From sweet-scented natural coatings in vibrant colours to intricate anti-spy wallcoverings, a building's interior surfaces are no longer constrained to dull magnolia hues. Today's manufacturers offer an enormous choice of finishing products, which can add colour, character and texture, as well as addressing environmental issues and fire safety
Colour is staggeringly influential - change the colour of an interior and you immediately affect the mood and atmosphere of the space. Paint manufacturers have done much to broadcast the fact that you can have any colour you want, but with this much choice, how do you ensure that the vision in your head is what ends up in the building?
A perfect match The first issue is how colours are defined in a way that is both scientifically accurate and sufficiently intuitive to make some sort of sense.
Dulux Trade was one of the first manufacturers to introduce an intuitive system of alphanumeric ciphers, which identify individual colours and form the basis for all accurate colour definitions.
The company's colour-palette system is based on the principle that each colour has three defining physical characteristics: the hue; the light-reflectance value (LRV) or brightness; and the chroma or saturation.
Hues are the pure colours from the light spectrum, and most colours have a clear hue associated with them.
Pink, for example, has a red hue (coded RR), while lavender has a purple hue (coded RB). LRV is measured by the percentage of light reflected by the surface, and chroma is the factor that makes a colour intense or subtle, and these too are given number codes.
The result of this system is that a single shade is identified absolutely, ensuring that there is no room for interpretation or variation. For example, in the pink colour Dulux 01RR 77/091, the cipher breaks down as follows: 01RR identifies the colour as having a very red hue; 77 is the percentage of light reflected from it; and 091 indicates that it has a low chroma saturation and is therefore a light pink.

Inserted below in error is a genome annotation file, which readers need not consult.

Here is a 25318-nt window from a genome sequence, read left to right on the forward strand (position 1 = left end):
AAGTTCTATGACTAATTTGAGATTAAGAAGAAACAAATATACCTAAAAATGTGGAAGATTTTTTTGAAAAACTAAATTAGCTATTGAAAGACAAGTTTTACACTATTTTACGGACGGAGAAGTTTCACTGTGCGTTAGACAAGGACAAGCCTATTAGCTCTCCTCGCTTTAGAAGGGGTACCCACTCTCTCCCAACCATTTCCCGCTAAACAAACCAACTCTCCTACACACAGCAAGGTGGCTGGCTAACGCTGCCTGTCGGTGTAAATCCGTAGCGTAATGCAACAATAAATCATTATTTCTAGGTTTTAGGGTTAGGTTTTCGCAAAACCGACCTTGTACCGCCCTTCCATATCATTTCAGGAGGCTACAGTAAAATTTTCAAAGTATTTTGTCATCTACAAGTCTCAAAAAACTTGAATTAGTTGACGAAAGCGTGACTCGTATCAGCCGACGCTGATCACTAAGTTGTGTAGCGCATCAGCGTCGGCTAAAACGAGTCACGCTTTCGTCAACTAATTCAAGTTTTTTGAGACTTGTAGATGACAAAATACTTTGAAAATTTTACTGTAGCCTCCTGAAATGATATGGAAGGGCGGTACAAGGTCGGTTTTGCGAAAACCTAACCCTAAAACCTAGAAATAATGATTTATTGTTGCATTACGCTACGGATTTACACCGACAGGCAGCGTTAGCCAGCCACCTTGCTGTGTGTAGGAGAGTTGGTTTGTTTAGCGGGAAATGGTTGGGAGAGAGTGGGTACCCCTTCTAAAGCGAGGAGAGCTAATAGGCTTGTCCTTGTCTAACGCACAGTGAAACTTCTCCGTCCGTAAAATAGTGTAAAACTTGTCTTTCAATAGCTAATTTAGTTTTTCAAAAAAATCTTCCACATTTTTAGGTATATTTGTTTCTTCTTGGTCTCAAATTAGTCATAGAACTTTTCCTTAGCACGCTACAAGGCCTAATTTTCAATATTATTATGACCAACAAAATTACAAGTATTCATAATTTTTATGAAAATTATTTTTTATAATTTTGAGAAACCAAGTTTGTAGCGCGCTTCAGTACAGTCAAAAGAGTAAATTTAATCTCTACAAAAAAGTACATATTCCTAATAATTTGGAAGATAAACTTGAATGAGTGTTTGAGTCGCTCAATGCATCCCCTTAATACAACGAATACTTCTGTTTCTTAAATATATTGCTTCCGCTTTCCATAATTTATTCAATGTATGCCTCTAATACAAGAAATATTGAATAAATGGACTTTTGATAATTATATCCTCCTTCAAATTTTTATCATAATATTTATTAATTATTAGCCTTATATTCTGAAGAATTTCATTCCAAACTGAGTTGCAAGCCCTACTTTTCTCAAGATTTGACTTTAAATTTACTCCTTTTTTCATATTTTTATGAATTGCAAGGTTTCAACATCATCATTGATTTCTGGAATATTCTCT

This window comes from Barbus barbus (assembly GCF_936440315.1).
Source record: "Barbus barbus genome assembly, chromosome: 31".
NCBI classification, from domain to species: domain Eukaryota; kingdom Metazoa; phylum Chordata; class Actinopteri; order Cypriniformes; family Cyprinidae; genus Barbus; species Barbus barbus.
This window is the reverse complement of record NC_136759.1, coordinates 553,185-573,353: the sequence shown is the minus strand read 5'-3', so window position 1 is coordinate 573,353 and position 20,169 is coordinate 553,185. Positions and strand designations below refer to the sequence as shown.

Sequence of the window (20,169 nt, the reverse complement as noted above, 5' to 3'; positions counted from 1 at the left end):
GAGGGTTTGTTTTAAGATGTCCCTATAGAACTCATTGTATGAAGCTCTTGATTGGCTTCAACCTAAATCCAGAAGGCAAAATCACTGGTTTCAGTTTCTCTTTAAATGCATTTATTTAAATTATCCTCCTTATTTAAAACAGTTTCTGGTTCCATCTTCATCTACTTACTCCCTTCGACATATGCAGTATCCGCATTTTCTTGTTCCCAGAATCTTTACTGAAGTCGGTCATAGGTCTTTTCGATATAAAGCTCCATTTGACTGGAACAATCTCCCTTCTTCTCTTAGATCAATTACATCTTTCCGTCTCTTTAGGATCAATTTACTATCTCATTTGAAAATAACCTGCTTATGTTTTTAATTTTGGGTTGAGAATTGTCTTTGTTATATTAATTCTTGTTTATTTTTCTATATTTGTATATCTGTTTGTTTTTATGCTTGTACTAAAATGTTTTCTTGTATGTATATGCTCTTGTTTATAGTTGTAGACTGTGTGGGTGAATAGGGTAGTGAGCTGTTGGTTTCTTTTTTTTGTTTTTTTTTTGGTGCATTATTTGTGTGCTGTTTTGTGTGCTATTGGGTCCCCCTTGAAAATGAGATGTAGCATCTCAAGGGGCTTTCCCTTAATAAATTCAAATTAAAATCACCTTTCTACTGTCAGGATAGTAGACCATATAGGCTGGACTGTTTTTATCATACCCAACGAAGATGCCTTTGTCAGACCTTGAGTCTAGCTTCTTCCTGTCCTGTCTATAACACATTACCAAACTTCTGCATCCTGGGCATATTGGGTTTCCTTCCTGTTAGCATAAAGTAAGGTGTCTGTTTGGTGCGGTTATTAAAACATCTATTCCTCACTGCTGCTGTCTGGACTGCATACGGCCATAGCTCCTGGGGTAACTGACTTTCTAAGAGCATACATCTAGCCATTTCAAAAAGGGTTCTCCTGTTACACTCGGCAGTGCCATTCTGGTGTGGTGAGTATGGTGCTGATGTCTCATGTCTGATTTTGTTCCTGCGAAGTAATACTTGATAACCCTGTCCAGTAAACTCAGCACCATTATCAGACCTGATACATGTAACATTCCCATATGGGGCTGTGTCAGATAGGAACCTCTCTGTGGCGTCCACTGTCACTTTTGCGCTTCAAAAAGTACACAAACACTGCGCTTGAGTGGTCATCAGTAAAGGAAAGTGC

All precise definitions of colour will use the same process, although reference ciphers are not transferable from one manufacturer to another, as the methods of measuring the three characteristics vary.
Colour as a guide These alphanumeric systems are important not just for the aesthetics of specifying colour, but also to meet specific legislative requirements.
The Disability Discrimination Act and Part M of the Building Regulations require specifiers to consider the needs of disabled - and in this case, visually impaired - users.
The critical factor in helping these people to navigate their way around a space is the use of contrasting colours. Part M is very specific and focuses on the difference in the light reflectance of different colours. This contrast is identified easily using the numeric representation of the LRV in the cipher used to describe a colour.
Dulux Trade, with the University of Reading and the Royal National Institute of the Blind, has researched the effect of using contrasting colours and the resulting guidance notes are available on the company's Colour and Contrast CD.